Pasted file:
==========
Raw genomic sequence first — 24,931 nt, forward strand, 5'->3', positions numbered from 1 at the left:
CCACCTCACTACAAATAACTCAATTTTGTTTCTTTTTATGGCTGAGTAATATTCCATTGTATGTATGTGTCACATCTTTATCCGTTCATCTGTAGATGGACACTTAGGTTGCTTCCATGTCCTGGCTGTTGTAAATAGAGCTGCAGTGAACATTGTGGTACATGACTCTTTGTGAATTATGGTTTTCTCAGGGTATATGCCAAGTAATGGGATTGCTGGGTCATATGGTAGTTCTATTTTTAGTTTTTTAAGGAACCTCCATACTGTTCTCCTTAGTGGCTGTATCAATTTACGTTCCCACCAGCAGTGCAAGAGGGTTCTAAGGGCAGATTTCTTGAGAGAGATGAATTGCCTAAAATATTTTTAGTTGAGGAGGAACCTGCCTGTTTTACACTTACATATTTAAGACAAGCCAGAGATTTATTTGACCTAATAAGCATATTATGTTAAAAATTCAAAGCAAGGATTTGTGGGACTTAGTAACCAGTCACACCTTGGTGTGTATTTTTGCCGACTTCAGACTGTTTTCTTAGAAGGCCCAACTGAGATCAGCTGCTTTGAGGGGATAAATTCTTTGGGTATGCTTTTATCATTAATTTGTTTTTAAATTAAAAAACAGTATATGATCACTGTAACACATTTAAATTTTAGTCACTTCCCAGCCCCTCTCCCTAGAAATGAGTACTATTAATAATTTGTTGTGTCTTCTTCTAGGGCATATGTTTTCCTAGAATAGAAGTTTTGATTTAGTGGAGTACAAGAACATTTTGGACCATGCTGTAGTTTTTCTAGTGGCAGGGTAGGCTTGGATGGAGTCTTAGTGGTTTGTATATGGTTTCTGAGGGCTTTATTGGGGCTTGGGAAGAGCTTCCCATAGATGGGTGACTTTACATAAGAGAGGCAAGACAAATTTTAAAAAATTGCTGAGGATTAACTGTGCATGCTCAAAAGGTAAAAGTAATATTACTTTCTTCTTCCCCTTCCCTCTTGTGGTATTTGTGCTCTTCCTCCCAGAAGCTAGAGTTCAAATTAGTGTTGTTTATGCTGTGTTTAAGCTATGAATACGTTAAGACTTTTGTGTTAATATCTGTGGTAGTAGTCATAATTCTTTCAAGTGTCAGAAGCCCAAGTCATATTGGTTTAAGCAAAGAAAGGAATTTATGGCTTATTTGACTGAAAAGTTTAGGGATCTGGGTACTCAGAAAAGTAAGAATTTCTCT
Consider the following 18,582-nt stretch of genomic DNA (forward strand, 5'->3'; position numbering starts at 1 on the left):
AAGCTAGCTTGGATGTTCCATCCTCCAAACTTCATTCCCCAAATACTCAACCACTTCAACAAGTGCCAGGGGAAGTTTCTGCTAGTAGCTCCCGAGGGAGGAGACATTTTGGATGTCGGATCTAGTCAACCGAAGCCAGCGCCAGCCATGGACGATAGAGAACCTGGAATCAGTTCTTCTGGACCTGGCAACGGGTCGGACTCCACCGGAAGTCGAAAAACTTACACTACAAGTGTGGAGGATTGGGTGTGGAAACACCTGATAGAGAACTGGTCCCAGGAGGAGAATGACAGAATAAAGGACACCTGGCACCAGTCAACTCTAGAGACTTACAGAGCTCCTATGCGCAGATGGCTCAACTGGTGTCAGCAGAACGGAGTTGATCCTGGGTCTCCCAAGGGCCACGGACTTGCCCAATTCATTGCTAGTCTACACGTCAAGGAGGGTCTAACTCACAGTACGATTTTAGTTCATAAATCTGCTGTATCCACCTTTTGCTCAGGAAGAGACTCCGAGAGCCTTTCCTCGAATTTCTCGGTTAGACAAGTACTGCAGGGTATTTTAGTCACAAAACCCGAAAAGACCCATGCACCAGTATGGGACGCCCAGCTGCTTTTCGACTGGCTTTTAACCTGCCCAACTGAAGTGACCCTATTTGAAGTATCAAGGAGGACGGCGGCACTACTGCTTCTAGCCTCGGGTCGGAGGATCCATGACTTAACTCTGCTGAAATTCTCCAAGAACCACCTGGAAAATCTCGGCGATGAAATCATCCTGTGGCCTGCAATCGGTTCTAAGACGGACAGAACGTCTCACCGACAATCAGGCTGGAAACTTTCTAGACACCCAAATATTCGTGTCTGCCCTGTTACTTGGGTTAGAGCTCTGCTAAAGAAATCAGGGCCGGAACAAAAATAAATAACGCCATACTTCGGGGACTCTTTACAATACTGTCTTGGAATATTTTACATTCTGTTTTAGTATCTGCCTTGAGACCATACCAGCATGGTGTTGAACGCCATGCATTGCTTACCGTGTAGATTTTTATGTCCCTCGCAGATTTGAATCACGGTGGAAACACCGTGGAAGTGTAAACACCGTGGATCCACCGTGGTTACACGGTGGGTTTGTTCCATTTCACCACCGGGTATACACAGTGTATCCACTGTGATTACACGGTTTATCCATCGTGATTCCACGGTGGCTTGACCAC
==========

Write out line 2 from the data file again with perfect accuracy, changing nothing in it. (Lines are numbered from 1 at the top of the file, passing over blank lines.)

CCACCTCACTACAAATAACTCAATTTTGTTTCTTTTTATGGCTGAGTAATATTCCATTGTATGTATGTGTCACATCTTTATCCGTTCATCTGTAGATGGACACTTAGGTTGCTTCCATGTCCTGGCTGTTGTAAATAGAGCTGCAGTGAACATTGTGGTACATGACTCTTTGTGAATTATGGTTTTCTCAGGGTATATGCCAAGTAATGGGATTGCTGGGTCATATGGTAGTTCTATTTTTAGTTTTTTAAGGAACCTCCATACTGTTCTCCTTAGTGGCTGTATCAATTTACGTTCCCACCAGCAGTGCAAGAGGGTTCTAAGGGCAGATTTCTTGAGAGAGATGAATTGCCTAAAATATTTTTAGTTGAGGAGGAACCTGCCTGTTTTACACTTACATATTTAAGACAAGCCAGAGATTTATTTGACCTAATAAGCATATTATGTTAAAAATTCAAAGCAAGGATTTGTGGGACTTAGTAACCAGTCACACCTTGGTGTGTATTTTTGCCGACTTCAGACTGTTTTCTTAGAAGGCCCAACTGAGATCAGCTGCTTTGAGGGGATAAATTCTTTGGGTATGCTTTTATCATTAATTTGTTTTTAAATTAAAAAACAGTATATGATCACTGTAACACATTTAAATTTTAGTCACTTCCCAGCCCCTCTCCCTAGAAATGAGTACTATTAATAATTTGTTGTGTCTTCTTCTAGGGCATATGTTTTCCTAGAATAGAAGTTTTGATTTAGTGGAGTACAAGAACATTTTGGACCATGCTGTAGTTTTTCTAGTGGCAGGGTAGGCTTGGATGGAGTCTTAGTGGTTTGTATATGGTTTCTGAGGGCTTTATTGGGGCTTGGGAAGAGCTTCCCATAGATGGGTGACTTTACATAAGAGAGGCAAGACAAATTTTAAAAAATTGCTGAGGATTAACTGTGCATGCTCAAAAGGTAAAAGTAATATTACTTTCTTCTTCCCCTTCCCTCTTGTGGTATTTGTGCTCTTCCTCCCAGAAGCTAGAGTTCAAATTAGTGTTGTTTATGCTGTGTTTAAGCTATGAATACGTTAAGACTTTTGTGTTAATATCTGTGGTAGTAGTCATAATTCTTTCAAGTGTCAGAAGCCCAAGTCATATTGGTTTAAGCAAAGAAAGGAATTTATGGCTTATTTGACTGAAAAGTTTAGGGATCTGGGTACTCAGAAAAGTAAGAATTTCTCT